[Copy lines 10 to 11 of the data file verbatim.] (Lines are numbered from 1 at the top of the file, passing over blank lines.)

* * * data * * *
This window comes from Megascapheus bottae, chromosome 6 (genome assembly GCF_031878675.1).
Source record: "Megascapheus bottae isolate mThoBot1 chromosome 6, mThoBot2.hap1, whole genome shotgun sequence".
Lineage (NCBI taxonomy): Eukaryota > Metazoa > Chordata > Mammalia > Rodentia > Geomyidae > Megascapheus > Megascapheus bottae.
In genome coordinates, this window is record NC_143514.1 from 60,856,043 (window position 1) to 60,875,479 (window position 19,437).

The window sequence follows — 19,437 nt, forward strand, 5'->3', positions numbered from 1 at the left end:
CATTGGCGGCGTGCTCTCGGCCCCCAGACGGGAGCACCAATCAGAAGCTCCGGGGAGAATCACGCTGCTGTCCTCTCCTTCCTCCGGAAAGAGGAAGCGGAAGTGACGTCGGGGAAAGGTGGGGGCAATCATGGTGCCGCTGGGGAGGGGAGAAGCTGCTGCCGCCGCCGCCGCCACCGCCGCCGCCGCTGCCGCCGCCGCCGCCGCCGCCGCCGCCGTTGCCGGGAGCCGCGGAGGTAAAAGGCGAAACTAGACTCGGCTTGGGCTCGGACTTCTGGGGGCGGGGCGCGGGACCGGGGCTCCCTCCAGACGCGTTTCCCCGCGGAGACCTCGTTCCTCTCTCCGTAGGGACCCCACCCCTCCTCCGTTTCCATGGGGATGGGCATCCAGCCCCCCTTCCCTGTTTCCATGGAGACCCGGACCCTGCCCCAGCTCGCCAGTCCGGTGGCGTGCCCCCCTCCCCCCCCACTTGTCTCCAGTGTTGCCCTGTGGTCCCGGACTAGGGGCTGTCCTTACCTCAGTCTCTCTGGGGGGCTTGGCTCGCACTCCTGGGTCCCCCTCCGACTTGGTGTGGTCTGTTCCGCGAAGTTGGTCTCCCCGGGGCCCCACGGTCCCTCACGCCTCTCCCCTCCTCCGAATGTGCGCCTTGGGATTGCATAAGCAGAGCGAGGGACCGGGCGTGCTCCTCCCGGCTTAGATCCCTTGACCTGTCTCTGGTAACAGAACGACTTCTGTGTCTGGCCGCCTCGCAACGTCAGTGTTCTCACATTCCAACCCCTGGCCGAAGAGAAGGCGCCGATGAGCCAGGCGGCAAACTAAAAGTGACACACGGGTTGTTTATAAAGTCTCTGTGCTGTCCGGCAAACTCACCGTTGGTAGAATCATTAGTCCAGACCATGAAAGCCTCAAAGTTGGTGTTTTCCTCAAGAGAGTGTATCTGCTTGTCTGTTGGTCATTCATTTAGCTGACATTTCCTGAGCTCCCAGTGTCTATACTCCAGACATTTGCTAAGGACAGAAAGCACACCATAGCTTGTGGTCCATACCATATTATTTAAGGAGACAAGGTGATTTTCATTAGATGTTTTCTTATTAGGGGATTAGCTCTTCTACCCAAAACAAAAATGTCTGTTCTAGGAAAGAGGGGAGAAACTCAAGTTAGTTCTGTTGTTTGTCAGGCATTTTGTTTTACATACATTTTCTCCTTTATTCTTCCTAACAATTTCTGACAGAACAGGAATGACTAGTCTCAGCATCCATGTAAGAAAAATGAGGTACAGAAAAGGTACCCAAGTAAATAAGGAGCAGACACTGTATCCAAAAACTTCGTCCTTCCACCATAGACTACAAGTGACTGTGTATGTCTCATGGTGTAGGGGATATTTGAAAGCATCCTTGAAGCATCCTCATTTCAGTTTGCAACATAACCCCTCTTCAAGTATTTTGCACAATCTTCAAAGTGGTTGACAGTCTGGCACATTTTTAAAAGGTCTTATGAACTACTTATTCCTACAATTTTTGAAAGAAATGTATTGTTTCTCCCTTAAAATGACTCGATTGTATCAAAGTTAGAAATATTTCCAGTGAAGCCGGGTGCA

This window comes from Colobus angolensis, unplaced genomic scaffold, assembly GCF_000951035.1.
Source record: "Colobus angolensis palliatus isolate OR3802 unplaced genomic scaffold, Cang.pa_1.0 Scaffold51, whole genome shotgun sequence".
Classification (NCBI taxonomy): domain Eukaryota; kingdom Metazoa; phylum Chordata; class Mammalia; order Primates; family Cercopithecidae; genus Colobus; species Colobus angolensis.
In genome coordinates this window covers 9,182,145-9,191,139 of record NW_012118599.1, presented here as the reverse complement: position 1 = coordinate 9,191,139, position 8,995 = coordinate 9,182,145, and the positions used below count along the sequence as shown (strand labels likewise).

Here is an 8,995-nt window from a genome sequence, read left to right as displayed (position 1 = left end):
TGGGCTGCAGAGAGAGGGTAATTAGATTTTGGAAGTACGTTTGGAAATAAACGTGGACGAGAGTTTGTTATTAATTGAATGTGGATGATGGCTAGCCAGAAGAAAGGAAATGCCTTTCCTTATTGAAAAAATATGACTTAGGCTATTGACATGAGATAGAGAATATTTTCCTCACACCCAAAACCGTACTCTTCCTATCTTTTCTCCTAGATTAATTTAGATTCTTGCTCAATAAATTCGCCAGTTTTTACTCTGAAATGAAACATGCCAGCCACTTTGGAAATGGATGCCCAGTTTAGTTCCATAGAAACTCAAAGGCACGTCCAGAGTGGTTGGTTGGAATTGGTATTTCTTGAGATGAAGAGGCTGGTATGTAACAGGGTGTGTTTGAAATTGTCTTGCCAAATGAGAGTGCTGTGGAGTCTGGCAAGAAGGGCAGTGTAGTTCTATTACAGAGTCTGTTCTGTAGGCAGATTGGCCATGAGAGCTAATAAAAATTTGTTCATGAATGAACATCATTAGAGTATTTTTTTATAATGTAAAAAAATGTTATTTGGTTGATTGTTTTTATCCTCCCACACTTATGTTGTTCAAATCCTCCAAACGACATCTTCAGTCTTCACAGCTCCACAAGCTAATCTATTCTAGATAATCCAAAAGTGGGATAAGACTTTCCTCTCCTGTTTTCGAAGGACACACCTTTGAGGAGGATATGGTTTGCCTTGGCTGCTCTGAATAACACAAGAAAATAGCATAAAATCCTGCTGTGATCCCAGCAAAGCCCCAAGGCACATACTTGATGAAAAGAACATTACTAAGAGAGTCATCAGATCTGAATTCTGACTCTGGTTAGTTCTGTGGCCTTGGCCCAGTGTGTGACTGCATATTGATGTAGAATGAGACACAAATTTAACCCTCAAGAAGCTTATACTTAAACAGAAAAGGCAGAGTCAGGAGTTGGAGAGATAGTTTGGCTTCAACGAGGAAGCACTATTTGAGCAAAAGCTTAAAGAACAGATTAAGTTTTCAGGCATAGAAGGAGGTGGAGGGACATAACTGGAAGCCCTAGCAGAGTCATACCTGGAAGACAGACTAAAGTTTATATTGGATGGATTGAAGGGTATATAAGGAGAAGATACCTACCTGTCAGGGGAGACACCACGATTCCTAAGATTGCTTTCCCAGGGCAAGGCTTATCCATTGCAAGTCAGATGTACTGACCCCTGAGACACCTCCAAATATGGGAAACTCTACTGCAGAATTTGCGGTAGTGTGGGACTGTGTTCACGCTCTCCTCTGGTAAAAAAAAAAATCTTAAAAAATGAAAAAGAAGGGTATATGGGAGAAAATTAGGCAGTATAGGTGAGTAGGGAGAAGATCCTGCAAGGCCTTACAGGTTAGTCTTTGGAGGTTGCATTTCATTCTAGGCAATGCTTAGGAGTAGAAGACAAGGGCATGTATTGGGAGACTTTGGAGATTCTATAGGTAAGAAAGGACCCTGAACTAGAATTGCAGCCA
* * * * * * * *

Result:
In genome coordinates this window covers 9,182,145-9,191,139 of record NW_012118599.1, presented here as the reverse complement: position 1 = coordinate 9,191,139, position 8,995 = coordinate 9,182,145, and the positions used below count along the sequence as shown (strand labels likewise).

Here is an 8,995-nt window from a genome sequence, read left to right as displayed (position 1 = left end):